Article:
Two researchers who discovered the molecular basis for our ability to sense temperature and touch have won this year’s Nobel Prize in Physiology or Medicine.
Physiologist David Julius at the University of California, San Francisco (UCSF), used capsaicin — the compound that gives chilli peppers their gustatory kick — to track down a protein called TRPV1 that responds to painful heat. Molecular neurobiologist Ardem Patapoutian at Scripps Research in La Jolla, California, identified receptors in skin and other organs that respond to mechanical forces, such as those generated by touch and pressure.
In addition to explaining the basic biology of senses, the findings have potential medical applications: to combat chronic pain, researchers are looking for compounds that target some of the proteins Julius and Patapoutian discovered.
The prize was announced at just after 2.30 a.m. California time, and the Nobel prize committee struggled to reach both winners, said Thomas Perlmann, the committee’s secretary-general. But with “the help of one father and one sister-in-law”, the committee was able to track down the winners and speak quickly with them before the announcement. “They were incredibly happy,” Perlmann told reporters. “And as far as I could tell, they were very surprised.”
Making sense of senses
Julius’s and Patapoutian’s discoveries provided crucial links between external stimuli — such as temperature or touch — and the electrical signals that drive nervous-system responses.
Capsaicin, for example, was known to trigger pain responses, but it was unclear how. In the 1990s, Julius and his colleagues searched through genes that are switched on in response to pain, heat and touch to find one that would react to capsaicin. Their search led them to a gene that codes for TRPV1, a protein which forms a channel embedded in cell membranes that, when activated, allows ions to pass through1.
Patapoutian and his collaborators, meanwhile, were looking for molecules that became activated by mechanical forces. The team identified cells that emitted an electrical signal when prodded, and then hunted for genes that might control this response. This led to the discovery of two more ion channels, named Piezo1 and Piezo2, which are activated by pressure2.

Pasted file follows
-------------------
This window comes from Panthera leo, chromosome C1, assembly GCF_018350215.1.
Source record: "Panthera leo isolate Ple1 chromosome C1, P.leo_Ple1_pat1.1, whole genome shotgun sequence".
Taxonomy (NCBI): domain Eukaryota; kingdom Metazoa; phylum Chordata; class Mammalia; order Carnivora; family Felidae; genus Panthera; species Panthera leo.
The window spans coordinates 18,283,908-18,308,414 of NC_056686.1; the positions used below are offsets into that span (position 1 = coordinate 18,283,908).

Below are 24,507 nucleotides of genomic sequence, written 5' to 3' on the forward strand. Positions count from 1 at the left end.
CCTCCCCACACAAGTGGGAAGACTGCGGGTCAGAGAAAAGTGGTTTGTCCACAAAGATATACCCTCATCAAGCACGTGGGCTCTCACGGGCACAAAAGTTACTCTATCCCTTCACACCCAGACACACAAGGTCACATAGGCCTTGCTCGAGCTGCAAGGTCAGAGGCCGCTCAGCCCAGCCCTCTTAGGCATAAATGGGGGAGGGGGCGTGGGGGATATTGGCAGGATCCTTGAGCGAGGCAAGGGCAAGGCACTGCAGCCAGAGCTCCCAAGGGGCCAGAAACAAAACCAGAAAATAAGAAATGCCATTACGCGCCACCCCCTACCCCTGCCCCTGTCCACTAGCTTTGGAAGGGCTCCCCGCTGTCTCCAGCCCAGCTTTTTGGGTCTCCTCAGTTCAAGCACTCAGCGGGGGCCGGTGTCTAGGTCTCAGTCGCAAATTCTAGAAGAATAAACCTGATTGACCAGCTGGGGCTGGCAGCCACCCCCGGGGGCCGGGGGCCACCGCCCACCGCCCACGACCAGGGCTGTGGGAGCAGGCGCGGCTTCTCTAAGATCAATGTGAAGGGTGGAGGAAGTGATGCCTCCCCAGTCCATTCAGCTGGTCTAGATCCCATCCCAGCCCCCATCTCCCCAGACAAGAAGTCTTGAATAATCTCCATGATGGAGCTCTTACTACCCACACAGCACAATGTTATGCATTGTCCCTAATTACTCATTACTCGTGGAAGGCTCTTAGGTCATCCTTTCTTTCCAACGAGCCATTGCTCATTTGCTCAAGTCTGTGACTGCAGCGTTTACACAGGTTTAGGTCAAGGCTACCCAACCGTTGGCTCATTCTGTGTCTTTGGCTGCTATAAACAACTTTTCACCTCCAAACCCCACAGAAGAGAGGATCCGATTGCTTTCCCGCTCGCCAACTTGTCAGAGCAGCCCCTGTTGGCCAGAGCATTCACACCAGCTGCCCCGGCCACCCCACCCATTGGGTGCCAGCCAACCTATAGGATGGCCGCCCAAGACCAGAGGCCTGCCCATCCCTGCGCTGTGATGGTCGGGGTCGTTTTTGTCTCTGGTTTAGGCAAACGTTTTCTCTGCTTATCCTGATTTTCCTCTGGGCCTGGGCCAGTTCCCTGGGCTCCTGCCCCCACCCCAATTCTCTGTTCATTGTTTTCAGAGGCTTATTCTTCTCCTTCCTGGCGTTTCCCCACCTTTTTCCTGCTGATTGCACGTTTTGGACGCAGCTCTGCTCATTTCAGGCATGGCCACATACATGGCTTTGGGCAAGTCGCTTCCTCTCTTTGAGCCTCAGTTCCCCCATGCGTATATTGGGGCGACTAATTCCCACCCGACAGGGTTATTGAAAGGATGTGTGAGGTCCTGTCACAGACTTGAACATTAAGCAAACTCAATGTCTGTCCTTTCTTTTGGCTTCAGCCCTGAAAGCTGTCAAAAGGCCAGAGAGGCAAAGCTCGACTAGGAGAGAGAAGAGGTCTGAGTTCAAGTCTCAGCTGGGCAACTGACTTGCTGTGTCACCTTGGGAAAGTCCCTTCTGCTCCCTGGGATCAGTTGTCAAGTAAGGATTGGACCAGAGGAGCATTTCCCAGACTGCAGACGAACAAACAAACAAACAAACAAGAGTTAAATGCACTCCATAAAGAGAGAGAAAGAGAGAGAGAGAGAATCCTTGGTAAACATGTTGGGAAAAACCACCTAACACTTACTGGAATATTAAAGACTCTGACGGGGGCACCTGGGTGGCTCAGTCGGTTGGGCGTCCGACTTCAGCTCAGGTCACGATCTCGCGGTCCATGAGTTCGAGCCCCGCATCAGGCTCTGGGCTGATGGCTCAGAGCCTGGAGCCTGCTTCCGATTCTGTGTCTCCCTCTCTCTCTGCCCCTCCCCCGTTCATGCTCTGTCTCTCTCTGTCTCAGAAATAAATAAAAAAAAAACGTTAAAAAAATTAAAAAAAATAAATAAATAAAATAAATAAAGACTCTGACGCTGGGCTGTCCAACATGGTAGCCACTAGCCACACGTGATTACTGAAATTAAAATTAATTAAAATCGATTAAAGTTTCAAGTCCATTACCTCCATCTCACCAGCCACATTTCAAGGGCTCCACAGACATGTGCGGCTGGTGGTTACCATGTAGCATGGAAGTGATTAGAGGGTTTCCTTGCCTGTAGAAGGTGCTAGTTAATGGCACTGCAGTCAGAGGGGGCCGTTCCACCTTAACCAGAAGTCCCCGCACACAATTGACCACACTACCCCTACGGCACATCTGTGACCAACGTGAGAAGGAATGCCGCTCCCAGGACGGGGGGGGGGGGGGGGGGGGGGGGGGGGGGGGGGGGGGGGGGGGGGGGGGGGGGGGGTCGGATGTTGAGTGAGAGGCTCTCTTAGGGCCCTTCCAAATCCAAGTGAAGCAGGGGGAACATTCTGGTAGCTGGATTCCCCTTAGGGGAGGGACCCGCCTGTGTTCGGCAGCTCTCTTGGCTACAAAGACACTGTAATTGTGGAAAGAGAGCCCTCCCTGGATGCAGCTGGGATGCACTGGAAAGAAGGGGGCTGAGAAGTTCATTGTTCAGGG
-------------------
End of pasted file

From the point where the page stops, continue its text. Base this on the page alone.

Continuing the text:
Julius and Patapoutian also independently used menthol — a compound that creates a cooling sensation — to study how cells respond to cold. This led to the discovery of another ion channel, called TRPM8, that is activated by cold3.
“Both David and Ardem have really changed our understanding of sensory biology. I think it’s a fantastic decision to have awarded this,” says Michael Caterina, a neuroscientist at the Johns Hopkins University School of Medicine in Baltimore, Maryland, who was part of the team that identified the capsaicin-sensing TRPV1 channel in Julius’s laboratory. “It was thrilling.”
The team quickly determined that the chilli-heat sensing protein had a wider role in conveying painful sensations from heat. The identification of TRPV1 and other related pain-sensing proteins has helped researchers to understand the molecular basis for pain — and seek out new treatments. “We knew it had a chance of being medically important if it could explain some aspects of pain,” says Catarina.
“There are a lot of medical problems involving pain and [these] receptors will, for sure, be targets for drug development in the future,” medicine Nobel committee chair Nils-Göran Larsson said at the announcement ceremony.
The work carried out by Julius and Patapoutian stands out, says Caterina, because after identifying molecules responsible for sensing heat and touch, they led structural studies to better understand how the molecules work.
Julius contributed to a revolution in structural biology, brought about by cryo-electron microscopy — a technique recognized with a chemistry Nobel in 2017 — when he teamed up with UCSF biophysicist Yifan Cheng to produce an extraordinarily detailed structure for the TRPV1 ion channel4. “That broke open the dam for understanding the details of the structure of membrane proteins,” says Caterina. “It’s not an accident that David was involved, in that I think that he just really has a knack for identifying really exciting questions, and coming up with ways of solving problems that others haven’t.”
“It’s a well-deserved award for Ardem and David, and very exciting to me,” says Bailong Xiao, a biochemist at Tsinghua University in Beijing and a former postdoctoral researcher in Patapoutian’s lab. Patapoutian’s discovery of Piezo1 and Piezo2 was especially significant, Xiao says, because the molecules had little in common with other known ion channels, opening up fresh avenues of research for labs worldwide.
The same advances in cryo-electron microscopy that helped Julius and Cheng map TRPV1 also provided key insights into how the Piezo channels work, notes Xiao, whose lab determined the structures of Piezo1 and Piezo2 using the technique. “Without a structure, it would have taken 20 to 30 years to understand how it works.”